Larry Goodwin, president of the College of St. Scholastica, gave his mid-year address shortly after holiday break ended.
He described the speech as a "laundry list" in order to review the past year and look forward into the future.
Goodwin built the speech around the five strategic priorities of CSS: Mission, quality, diversity/inclusivity, stewardship, and innovation.
A large importance has been placed on the priority of Mission because, according to Goodwin, "the Higher Learning Commission is requiring an important monitoring report in three years."
The required report must show a means in which the college can effectively measure and monitor how the mission is being carried out. "We need to show that we have developed meaningful assessment measures of our five learning outcomes," Goodwin stated.
In order to satisfy the learning outcome of heritage-the understanding of Catholic intellectual tradition or to "broaden students literacy of the Catholic tradition"-several alterations in faculty and curriculum have been made.
First, a revision of the Dignitas program for first year students has been implemented this academic year.
Additionally, both a Catholic moral theologian and a Catholic priest (reportedly a CSS alumnus) were recently hired.
Nonetheless, the college is still searching for a new director of Catholic Studies and a new Catholic philosopher.
On top of these efforts, Goodwin says he encourages students and faculty to read Catholic social teaching specific to their disciplines.
But the commitment to Catholic Benedictine traditions must also be coupled with a commitment to serving a pluralistic community, Goodwin implied as he spent a considerable time on the issue.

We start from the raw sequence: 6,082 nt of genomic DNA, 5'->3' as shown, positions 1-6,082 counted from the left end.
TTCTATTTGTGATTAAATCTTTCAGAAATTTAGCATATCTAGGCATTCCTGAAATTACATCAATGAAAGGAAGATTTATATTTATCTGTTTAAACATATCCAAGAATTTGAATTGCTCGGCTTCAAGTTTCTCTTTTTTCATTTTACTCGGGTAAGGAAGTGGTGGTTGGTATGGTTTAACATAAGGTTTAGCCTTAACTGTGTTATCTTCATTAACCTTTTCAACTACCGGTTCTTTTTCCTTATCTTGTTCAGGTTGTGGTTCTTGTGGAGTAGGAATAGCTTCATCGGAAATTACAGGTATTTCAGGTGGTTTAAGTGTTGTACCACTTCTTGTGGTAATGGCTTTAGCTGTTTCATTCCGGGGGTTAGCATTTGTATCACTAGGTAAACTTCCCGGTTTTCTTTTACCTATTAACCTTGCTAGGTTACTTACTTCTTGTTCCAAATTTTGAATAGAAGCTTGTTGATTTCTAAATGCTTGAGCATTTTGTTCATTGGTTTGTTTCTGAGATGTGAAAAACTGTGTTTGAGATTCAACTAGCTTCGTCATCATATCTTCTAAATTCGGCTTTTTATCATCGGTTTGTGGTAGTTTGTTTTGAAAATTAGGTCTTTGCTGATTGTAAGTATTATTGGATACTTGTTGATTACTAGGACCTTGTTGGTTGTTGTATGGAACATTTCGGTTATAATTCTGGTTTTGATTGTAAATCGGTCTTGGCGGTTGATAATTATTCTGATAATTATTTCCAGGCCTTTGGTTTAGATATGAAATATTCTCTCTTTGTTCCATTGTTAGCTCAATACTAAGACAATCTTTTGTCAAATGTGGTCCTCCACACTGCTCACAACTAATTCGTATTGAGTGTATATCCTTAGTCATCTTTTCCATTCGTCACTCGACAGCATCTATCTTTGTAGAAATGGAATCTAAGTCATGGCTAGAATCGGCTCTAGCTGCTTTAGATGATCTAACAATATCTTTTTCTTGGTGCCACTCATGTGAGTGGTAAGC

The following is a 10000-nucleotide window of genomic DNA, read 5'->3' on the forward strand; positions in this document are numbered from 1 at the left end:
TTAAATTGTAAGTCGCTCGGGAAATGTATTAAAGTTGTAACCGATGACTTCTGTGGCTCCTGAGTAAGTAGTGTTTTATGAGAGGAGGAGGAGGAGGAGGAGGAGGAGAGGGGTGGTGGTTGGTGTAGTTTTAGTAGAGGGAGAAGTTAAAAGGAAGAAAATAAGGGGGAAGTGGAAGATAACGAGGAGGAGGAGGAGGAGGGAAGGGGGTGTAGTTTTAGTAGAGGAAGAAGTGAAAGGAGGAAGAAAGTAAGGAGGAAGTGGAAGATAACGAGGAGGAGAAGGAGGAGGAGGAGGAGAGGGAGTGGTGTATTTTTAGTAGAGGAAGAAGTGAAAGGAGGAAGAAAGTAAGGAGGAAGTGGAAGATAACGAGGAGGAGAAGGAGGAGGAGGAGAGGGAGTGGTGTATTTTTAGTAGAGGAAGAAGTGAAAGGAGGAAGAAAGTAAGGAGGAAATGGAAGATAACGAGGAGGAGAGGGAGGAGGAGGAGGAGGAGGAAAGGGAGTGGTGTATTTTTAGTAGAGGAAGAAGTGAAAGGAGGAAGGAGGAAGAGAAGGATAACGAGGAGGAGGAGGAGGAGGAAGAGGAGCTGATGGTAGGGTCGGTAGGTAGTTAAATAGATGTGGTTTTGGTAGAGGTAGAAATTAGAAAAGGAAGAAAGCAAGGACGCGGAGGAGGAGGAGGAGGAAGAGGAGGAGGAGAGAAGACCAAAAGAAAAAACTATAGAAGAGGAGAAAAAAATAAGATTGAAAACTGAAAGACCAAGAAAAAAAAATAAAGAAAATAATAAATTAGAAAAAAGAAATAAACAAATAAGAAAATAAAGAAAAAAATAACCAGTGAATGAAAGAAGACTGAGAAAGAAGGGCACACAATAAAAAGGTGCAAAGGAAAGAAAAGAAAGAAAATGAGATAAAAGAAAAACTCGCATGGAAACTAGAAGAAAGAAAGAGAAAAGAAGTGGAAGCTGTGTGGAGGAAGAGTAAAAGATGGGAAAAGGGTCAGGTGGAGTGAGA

Goodwin noted the creation of a new taskforce called the Catholic Vision and Inclusion Team. The goal of this group-made up of faculty and staff-is "to show why we want to become a more diverse and inclusive community, not despite that fact that we are Catholic, but precisely because we are Catholic." Their findings will be released in a report by the end of the semester, but will have "regular updates on the COR portal."
He also praised Pope Francis for his commitment to the impoverished and his inclusivity of other religions, using the washing of the feet of a Muslim as an example.
Goodwin placed an emphasis not on beliefs, but for the care of one another as a mission for the Catholic school.
The strategic priority of Quality was addressed next.
President Barack Obama's administration recently revealed a new "score card" for colleges, relying heavily on financial and graduation rates to form its rankings.
Goodwin seemed to denounce this because "education is about building a life as well as building a career," he said.
For this reason, St. Scholastica is now one of ten Minnesota schools participating in an ACC&U assessment in hopes of changing "what counts as primary evidence when it comes to assessing collegiate learning."
An emphasis will be placed not on standard test scores but instead include a multitude of other experiences such as projects, service learning, and internships to name a few. Goodwin celebrated the movement away from standardized tests.